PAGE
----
Honey-chan's Winter Resort
Once in a blue moon, a traveler would pass through Yates’ Holler with “news'' about some fantastic machine that they had seen in the faraway cities of the North—a dirigible with wings that flapped like a bird, for instance, or a train that could make it from one side of the country to the other in time for tea, or a tiny box that could calculate a year’s payroll in the blink of an eye. Silas McKenzie did not pay these fellows any attention, because he knew that most likely they were trying to fool the simpletons of the Valley for a laugh, and he was wise to hucksters. Whatever fantastic technology they had in the cities, it simply did not exist in Yates’ Holler—the only exception was the occasional glimpse of a cigar-shaped machine passing overhead, belching clouds of billowy white steam.
In the forty-seven years that he had been alive, Silas never expected that one of these travelers would turn up at his front door on an ordinary April morning.
“Good morning. Is Mr. McKenzie in?” The stranger wore the ostentatious fashions that marked him as an outsider to these parts—a neat, double-breasted blue-gray overcoat, a top hat that had to extend two feet in the air over slicked-back raven hair, and bits of metal and gears hanging from one of his arms. The dress of city folk was inscrutable to Silas.
“You’re looking at him. What brings you around these parts, sir?” Silas replied in his drawl, buzzy as a tightly-wound banjo string.
“I represent the Bureau of Agriculture, Mr. McKenzie. Your household has been selected as a recipient of a grant of an Edison Model 3C Industrial Automaton—the latest in advanced agricultural technology—”
“Hold it right there.” Silas’ eyelid twitched slightly. “Now, we may be poor, but we sure ain’t desperate. And we damned sure don’t need no government assistance.”
“Now, dear. This man came all this way. You could stand to listen to him.” Silas had not realized that his wife, Carrie, a matron of thirty-eight, and six children had all filed out on the front porch of his homestead beside him.
“Thank you very much, ma’am. Now, this Industrial Automaton, as I was saying, is a fine piece of technology—does the work of ten men. Over 1,000 movements, but simple enough for anyone to repair, and it runs on household fuel such as kindling so you never have to wind it.” The bureaucrat gave a brief pause, before opening his parted lips, a voice commanding in tone. “ Automaton, charge yourself”.”
Silas heard the din of a million whirring gears before he noticed the machine standing next to the city-slicker. The sight of it made a lump grow in his throat—the thing had the shape of a man, but it was not one. He was unable to describe how exactly it was unnatural, but he knew as soon as he saw it. Perhaps it was that smooth, gleaming white outer shell, disappearing at the joints to reveal shining brass gears and wiring, or the unblemished face, the unblinking sky-blue eyes, the “hair” in a too-bright shade of yellow that never moved in the wind, or perhaps it was the way that the machine’s abdomen opened, revealing a burning furnace which it placed a lump of coal from the city man’s hand into.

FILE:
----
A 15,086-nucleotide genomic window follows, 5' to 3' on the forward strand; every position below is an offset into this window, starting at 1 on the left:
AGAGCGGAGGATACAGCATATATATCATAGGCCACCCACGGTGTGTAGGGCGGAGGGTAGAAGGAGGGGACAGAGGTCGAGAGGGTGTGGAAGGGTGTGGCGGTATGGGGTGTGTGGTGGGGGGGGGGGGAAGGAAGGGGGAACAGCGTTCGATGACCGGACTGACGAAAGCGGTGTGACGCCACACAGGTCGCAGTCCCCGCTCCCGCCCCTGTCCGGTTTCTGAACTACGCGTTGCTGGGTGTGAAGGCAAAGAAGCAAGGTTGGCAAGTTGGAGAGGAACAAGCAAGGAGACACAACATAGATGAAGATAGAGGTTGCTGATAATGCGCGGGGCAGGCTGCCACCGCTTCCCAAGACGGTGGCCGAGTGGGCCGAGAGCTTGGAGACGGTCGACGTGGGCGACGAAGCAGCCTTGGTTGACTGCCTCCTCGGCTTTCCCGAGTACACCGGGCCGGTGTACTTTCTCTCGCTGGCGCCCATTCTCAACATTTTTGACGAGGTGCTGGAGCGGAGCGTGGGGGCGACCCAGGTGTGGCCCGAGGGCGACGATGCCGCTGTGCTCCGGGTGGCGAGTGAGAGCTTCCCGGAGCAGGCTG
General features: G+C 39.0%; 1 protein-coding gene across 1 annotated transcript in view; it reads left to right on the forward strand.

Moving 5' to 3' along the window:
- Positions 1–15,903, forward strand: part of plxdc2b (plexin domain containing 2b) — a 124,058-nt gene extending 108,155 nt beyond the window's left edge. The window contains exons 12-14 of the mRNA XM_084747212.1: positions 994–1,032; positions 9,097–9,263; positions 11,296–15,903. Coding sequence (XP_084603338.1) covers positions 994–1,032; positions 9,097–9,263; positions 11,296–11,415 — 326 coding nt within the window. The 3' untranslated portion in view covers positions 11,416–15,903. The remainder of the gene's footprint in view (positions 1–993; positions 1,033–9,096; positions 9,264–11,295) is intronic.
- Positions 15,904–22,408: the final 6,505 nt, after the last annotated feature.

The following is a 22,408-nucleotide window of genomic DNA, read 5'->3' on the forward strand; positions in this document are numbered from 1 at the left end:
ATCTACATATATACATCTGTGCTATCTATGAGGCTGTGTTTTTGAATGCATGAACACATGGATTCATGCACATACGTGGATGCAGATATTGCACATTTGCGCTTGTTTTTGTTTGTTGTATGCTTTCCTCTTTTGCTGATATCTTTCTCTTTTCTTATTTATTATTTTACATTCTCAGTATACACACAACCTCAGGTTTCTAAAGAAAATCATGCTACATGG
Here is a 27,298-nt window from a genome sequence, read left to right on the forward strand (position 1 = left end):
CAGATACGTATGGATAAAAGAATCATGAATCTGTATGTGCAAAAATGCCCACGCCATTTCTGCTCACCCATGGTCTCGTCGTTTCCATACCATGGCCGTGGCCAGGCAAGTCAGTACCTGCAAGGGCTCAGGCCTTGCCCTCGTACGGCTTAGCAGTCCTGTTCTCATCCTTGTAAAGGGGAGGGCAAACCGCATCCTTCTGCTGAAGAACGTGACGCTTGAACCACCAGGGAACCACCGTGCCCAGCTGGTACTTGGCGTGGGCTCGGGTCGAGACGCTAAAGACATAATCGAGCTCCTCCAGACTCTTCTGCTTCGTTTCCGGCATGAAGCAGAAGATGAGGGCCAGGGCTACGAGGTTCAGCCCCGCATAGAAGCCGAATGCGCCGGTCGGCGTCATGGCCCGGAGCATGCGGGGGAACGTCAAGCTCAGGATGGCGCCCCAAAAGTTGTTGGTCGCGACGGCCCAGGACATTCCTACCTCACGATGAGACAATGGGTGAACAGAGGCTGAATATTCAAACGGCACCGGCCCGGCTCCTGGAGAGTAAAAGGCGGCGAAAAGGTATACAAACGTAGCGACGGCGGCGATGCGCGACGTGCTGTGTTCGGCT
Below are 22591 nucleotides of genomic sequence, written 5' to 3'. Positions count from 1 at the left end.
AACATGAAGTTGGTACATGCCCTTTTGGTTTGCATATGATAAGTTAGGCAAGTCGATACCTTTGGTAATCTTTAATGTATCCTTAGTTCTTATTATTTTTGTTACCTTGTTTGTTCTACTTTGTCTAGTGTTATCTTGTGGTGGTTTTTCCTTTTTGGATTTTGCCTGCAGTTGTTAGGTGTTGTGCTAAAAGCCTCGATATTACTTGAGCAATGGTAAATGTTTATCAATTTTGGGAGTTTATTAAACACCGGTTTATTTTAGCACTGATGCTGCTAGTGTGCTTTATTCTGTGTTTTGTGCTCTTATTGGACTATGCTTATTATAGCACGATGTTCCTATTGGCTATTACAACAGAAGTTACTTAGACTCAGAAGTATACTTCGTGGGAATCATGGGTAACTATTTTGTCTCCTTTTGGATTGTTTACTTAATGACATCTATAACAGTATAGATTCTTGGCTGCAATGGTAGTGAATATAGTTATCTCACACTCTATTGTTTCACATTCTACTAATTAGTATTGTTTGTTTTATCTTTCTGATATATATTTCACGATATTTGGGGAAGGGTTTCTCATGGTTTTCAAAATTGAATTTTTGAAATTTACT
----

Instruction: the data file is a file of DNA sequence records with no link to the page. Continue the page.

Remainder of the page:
“Now, Mr. McKenzie, like you just saw, this Automaton responds to verbal commands. It recognizes at least 35 dialects of English—mighty fine engineering if I do say so myself. Why don’t you try it out—”
Silas’s reply was sharp. “Sir, get that thing off my property.”
He ignored his wife’s shocked yelp and apology to the man. Carrie put politeness over common sense, and it was his job to overrule her in situations like this. In due time, she would understand what a bullet she had dodged.
“Papa, can’t you just try it?”
Silas immediately turned away in embarrassment upon hearing the soft voice. He could ignore his wife, and his five sons, but for whatever reason, he always felt blameworthy when it came to Emily, and his only daughter was staring at him with big, pleading, apple-green eyes.
Silas turned back to the city slicker, quickly saying, “I suppose once won’t hurt. Automaton, go plow the corn fields.”
The machine snapped its doll-like head to Silas upon hearing its name, and then turned and proceeded toward the barn in the distance, with a column of black smoke billowing from its rear, filling the air with the sounds of metal as it went.
As his wife sent the stranger on his way with some cornbread and fatback in a cloth napkin, Silas smirked under his breath. No man or machine would be able to plow one foot of his five acres without the horses, and they were in their stables, locked up. Perhaps the machine would break down in the fields.
It was better that way.
An afternoon and evening passed without any sign of the Automaton.
The next morning, Silas woke up at the rooster’s crow, the same as usual. Today, he and his sons would actually till the earth, and he would have a good laugh at the Automaton’s broken husk in the fields.
As Silas exited his home, he stopped dead in his tracks.
The sunrise illuminated five acres of perfectly furrowed soil, stretching as far as the eye could see.
Could it have been the machine that had done this? No, it was quite impossible. It would have taken Silas and his sons a week to plow this much, even with the horses.
One Automaton couldn’t have…
Beside him, the machine placed a piece of firewood from the pile next to the home into its abdominal oven. Next to it was the cast-iron plow.
Silas shot the Automaton a hateful look before going off to fetch the seed. If that machine had truly done that much, it was efficient—but it was still unnerving.
A month later, the barren soil had turned into an ocean of yellow stalks, and Silas, returning from hoeing the weeds to rest for a minute, found his sons Elmer and Hezekiah lying down on the porch, basking in the sun.
“What are you two doing, lazing around like that?” Silas cried. He knew his sons understood that if they did not clear the weeds from the young stalks in time, the corn would die, and that meant less food for the winter, so he could not for the life of him figure out why they were relaxing without a care in the world.
“We was working, Pa,” Hezekiah drawled, “but that Automawhatsit’s going way faster than us, and it does it better, too.” He pointed a crooked finger out toward the fields.
There, Silas saw the Automaton, bent over, billowing white steam, clearing the weeds from each stalk of corn with surgical precision, faster than he had ever seen any man do.